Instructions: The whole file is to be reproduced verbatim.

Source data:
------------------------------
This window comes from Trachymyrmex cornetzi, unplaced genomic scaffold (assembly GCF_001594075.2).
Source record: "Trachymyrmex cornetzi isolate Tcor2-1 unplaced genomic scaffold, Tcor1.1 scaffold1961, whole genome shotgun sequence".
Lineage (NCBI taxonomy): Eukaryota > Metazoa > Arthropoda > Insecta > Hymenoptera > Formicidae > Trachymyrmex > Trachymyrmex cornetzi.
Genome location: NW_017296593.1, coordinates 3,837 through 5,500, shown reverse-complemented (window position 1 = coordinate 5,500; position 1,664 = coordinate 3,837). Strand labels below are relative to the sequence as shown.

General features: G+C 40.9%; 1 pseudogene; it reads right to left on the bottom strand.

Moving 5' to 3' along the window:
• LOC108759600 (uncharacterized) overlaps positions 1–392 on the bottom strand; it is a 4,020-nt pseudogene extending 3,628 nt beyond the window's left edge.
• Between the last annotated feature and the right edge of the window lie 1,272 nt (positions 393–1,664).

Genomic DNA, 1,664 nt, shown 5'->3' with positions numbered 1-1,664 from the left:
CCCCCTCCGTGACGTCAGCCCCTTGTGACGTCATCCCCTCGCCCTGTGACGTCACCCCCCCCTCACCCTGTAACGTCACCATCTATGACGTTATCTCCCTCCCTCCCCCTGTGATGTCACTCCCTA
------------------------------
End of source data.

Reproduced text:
This window comes from Trachymyrmex cornetzi, unplaced genomic scaffold (assembly GCF_001594075.2).
Source record: "Trachymyrmex cornetzi isolate Tcor2-1 unplaced genomic scaffold, Tcor1.1 scaffold1961, whole genome shotgun sequence".
Lineage (NCBI taxonomy): Eukaryota > Metazoa > Arthropoda > Insecta > Hymenoptera > Formicidae > Trachymyrmex > Trachymyrmex cornetzi.
Genome location: NW_017296593.1, coordinates 3,837 through 5,500, shown reverse-complemented (window position 1 = coordinate 5,500; position 1,664 = coordinate 3,837). Strand labels below are relative to the sequence as shown.

General features: G+C 40.9%; 1 pseudogene; it reads right to left on the bottom strand.

Moving 5' to 3' along the window:
• LOC108759600 (uncharacterized) overlaps positions 1–392 on the bottom strand; it is a 4,020-nt pseudogene extending 3,628 nt beyond the window's left edge.
• Between the last annotated feature and the right edge of the window lie 1,272 nt (positions 393–1,664).

Genomic DNA, 1,664 nt, shown 5'->3' with positions numbered 1-1,664 from the left:
CCCCCTCCGTGACGTCAGCCCCTTGTGACGTCATCCCCTCGCCCTGTGACGTCACCCCCCCCTCACCCTGTAACGTCACCATCTATGACGTTATCTCCCTCCCTCCCCCTGTGATGTCACTCCCTA